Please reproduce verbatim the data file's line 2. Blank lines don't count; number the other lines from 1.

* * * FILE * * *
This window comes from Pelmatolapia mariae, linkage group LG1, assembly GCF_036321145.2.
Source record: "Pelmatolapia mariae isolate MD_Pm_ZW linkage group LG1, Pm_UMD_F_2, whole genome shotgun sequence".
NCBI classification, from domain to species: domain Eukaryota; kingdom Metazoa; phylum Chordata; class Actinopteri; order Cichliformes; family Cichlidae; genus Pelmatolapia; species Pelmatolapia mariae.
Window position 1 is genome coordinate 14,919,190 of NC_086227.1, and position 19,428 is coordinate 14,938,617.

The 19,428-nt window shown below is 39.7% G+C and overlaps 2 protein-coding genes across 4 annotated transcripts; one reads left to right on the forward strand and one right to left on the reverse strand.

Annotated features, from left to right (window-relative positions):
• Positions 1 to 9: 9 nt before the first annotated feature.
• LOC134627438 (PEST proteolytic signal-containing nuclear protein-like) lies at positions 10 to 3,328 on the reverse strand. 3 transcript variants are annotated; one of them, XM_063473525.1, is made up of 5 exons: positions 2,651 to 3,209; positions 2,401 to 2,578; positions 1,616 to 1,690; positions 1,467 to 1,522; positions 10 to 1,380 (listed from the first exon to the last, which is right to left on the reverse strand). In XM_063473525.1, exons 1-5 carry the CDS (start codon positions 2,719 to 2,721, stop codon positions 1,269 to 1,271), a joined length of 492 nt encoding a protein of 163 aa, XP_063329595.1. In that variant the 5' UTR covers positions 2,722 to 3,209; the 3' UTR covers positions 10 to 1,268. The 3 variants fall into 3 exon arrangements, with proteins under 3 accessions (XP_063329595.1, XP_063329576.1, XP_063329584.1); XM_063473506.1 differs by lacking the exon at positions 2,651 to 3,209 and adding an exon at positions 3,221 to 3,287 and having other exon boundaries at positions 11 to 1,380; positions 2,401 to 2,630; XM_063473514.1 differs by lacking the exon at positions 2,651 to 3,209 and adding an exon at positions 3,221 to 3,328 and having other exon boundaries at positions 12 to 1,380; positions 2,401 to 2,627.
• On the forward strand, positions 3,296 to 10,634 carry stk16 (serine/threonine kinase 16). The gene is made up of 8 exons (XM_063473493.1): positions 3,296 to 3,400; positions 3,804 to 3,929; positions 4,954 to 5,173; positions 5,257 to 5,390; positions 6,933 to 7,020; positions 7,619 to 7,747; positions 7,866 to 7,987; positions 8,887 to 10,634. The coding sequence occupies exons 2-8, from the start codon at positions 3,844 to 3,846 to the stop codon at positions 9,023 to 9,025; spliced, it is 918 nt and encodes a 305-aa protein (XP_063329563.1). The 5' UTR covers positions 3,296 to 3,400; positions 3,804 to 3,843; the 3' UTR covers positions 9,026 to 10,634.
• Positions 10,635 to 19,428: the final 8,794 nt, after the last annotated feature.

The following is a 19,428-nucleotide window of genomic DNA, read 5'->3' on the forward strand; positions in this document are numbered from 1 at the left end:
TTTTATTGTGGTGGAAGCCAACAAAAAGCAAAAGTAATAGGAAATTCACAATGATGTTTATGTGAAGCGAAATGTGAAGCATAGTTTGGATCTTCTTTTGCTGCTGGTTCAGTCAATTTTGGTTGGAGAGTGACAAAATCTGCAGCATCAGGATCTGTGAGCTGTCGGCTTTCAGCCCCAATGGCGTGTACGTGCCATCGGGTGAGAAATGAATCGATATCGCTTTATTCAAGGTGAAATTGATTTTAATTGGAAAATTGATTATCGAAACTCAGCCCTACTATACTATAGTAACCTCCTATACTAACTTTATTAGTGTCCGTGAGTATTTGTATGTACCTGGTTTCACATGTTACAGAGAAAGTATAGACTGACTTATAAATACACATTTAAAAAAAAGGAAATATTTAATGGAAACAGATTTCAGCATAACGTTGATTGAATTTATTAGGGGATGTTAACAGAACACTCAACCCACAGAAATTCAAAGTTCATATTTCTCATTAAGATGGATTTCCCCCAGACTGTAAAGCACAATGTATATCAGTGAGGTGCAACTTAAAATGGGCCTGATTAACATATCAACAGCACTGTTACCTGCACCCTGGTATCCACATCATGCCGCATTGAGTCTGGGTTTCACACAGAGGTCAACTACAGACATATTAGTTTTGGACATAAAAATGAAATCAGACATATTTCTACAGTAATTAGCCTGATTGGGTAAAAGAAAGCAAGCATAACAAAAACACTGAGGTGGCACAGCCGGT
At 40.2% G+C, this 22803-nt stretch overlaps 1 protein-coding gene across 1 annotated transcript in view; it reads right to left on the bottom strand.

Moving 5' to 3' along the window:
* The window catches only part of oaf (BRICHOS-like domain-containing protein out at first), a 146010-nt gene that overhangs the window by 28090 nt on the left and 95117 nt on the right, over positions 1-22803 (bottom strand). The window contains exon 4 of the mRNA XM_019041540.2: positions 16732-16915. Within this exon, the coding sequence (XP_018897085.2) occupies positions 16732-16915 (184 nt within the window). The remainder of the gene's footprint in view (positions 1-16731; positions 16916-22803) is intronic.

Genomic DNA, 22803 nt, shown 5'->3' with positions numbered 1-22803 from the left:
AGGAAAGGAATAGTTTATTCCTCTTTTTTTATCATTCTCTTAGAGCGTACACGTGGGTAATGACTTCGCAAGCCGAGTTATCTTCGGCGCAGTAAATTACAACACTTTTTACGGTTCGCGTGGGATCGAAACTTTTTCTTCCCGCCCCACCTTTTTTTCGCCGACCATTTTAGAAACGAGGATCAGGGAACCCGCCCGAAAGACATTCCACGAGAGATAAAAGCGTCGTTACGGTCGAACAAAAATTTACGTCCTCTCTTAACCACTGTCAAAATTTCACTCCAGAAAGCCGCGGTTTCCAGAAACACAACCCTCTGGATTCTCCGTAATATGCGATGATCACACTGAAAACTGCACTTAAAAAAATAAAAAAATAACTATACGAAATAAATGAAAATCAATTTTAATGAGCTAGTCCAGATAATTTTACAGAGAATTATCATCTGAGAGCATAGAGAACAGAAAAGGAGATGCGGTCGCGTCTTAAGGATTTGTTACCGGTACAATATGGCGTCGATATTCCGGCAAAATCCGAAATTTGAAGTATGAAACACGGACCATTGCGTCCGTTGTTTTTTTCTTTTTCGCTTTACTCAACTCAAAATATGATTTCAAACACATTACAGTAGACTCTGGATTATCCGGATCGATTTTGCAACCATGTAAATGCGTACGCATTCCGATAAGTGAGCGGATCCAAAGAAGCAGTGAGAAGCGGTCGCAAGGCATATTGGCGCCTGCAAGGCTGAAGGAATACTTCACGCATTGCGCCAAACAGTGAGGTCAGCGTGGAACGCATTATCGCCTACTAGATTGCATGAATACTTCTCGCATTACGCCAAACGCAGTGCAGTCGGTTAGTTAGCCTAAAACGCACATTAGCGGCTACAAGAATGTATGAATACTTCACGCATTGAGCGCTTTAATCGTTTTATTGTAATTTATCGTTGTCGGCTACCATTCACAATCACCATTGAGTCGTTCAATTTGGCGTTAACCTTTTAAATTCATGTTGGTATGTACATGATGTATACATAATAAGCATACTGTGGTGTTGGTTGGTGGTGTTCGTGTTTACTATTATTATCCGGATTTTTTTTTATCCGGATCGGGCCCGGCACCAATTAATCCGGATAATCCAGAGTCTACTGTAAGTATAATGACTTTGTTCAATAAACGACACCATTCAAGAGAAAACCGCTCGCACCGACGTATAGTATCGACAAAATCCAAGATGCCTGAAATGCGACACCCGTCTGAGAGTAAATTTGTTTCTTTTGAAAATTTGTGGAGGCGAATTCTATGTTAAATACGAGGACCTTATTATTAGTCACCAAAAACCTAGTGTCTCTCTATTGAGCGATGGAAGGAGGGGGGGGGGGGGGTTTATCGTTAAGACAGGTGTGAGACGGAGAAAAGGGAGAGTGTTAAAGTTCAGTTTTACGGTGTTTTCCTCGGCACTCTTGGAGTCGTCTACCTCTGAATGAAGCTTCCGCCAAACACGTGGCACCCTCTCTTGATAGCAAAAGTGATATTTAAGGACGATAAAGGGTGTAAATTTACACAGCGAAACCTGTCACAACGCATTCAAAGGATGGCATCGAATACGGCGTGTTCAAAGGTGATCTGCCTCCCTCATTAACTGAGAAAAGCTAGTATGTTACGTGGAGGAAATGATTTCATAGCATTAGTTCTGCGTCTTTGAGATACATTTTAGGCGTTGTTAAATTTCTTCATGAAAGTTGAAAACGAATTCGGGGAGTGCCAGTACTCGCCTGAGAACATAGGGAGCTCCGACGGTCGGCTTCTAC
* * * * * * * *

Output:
Source record: "Pelmatolapia mariae isolate MD_Pm_ZW linkage group LG1, Pm_UMD_F_2, whole genome shotgun sequence".